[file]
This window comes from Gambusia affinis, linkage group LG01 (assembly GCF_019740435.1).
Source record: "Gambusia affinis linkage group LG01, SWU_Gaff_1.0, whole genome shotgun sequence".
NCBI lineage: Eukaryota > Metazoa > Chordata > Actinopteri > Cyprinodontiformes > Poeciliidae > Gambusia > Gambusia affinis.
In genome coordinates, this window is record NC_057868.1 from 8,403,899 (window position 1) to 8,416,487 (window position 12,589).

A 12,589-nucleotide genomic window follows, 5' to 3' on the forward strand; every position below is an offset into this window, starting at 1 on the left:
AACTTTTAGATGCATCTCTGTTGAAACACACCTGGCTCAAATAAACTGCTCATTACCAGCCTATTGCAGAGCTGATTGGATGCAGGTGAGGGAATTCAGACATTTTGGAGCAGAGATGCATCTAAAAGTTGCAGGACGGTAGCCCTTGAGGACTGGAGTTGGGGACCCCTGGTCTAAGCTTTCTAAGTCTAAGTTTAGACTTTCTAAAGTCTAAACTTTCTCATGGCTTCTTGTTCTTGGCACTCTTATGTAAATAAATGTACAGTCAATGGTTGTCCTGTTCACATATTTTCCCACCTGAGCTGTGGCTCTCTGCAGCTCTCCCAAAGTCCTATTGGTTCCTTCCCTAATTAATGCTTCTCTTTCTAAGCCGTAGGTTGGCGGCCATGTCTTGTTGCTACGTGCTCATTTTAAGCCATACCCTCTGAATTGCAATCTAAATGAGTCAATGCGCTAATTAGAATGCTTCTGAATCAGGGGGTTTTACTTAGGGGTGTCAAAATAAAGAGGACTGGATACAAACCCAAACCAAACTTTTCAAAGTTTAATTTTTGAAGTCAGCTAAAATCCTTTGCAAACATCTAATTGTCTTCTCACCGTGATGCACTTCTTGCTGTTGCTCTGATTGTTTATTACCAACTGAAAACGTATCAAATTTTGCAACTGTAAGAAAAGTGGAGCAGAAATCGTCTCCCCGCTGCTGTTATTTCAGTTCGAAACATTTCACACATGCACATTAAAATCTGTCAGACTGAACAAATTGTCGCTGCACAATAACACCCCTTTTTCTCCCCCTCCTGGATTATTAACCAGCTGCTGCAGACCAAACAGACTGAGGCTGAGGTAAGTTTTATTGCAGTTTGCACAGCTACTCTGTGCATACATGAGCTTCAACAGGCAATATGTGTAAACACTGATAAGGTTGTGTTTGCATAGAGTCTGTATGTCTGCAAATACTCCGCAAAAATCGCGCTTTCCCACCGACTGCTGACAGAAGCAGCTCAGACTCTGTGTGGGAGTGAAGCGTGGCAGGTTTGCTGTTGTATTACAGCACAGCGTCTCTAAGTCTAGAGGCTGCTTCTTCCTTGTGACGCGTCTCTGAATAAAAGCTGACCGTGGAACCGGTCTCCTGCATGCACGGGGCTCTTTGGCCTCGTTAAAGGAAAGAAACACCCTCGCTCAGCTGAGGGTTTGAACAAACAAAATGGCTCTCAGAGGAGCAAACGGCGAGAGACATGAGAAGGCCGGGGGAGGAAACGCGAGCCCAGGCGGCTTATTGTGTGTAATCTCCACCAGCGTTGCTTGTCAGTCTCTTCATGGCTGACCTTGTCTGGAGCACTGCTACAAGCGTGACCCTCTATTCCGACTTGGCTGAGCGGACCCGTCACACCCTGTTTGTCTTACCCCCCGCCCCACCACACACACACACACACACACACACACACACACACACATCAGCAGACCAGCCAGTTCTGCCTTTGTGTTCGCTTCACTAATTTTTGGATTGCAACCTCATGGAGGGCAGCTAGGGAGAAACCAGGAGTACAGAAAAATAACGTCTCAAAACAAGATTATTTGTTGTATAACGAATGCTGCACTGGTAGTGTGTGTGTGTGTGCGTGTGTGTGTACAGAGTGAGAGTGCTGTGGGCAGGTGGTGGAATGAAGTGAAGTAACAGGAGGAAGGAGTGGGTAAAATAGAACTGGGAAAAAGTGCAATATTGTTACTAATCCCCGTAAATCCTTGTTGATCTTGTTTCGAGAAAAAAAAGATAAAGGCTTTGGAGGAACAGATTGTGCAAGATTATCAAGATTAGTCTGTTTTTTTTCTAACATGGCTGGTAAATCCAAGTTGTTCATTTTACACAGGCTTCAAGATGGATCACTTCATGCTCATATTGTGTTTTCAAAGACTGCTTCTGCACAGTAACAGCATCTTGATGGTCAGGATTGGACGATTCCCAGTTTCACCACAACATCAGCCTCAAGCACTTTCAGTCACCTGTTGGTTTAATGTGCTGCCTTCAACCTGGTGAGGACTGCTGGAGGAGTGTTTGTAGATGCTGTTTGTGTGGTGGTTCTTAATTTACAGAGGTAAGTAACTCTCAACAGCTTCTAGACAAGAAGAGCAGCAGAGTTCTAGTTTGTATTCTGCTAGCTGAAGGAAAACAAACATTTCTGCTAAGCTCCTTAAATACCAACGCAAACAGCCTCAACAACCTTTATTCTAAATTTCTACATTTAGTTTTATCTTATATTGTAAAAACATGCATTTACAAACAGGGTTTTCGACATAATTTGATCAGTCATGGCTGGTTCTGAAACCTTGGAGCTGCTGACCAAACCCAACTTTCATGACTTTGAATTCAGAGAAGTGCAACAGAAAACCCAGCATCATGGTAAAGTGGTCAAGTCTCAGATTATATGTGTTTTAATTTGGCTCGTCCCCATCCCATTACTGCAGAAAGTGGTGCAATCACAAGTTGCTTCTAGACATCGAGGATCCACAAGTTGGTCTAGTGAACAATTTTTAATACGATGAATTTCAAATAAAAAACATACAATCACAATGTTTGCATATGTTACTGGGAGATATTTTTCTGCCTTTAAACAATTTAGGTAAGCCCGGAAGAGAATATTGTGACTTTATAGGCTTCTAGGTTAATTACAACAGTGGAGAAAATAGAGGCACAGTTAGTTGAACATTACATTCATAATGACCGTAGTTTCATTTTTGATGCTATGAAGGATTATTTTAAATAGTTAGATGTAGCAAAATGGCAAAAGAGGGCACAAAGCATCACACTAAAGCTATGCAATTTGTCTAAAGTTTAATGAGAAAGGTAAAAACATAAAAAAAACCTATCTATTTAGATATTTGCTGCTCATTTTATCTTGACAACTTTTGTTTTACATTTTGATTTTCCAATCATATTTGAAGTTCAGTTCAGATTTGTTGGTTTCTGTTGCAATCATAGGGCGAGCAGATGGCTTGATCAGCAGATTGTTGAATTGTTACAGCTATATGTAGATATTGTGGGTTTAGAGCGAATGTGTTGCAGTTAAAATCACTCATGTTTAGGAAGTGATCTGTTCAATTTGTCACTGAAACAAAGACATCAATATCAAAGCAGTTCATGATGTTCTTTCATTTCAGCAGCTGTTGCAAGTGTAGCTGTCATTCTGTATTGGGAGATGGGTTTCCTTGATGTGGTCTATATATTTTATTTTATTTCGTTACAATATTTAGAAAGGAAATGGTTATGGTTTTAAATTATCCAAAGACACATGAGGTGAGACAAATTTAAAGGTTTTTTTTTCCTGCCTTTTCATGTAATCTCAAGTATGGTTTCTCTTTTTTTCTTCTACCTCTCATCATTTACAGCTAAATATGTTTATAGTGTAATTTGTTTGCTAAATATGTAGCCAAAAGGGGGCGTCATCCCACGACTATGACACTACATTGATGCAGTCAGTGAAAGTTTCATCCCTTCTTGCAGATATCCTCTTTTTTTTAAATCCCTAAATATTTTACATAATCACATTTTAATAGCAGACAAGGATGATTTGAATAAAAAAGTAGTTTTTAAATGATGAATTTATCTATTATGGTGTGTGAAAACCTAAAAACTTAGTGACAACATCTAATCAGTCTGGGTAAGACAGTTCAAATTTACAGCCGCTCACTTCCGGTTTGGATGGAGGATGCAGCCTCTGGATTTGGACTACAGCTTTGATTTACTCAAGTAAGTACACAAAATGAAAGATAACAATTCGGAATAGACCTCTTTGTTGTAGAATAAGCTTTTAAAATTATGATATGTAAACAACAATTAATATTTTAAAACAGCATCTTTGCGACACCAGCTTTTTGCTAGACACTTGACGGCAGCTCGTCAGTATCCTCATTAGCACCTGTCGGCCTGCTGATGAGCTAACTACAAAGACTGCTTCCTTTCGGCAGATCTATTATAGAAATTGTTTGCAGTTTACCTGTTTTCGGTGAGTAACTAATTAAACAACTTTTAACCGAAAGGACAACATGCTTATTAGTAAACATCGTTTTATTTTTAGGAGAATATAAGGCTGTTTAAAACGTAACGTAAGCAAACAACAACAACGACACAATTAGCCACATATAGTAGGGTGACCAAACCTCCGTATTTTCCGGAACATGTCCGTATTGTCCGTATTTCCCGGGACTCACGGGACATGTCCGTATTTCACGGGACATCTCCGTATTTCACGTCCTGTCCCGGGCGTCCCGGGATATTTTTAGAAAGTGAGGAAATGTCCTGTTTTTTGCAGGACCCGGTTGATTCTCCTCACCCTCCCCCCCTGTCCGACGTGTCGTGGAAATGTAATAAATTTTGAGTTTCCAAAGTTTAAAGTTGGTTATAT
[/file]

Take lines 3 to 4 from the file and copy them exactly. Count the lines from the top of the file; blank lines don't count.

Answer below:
NCBI lineage: Eukaryota > Metazoa > Chordata > Actinopteri > Cyprinodontiformes > Poeciliidae > Gambusia > Gambusia affinis.
In genome coordinates, this window is record NC_057868.1 from 8,403,899 (window position 1) to 8,416,487 (window position 12,589).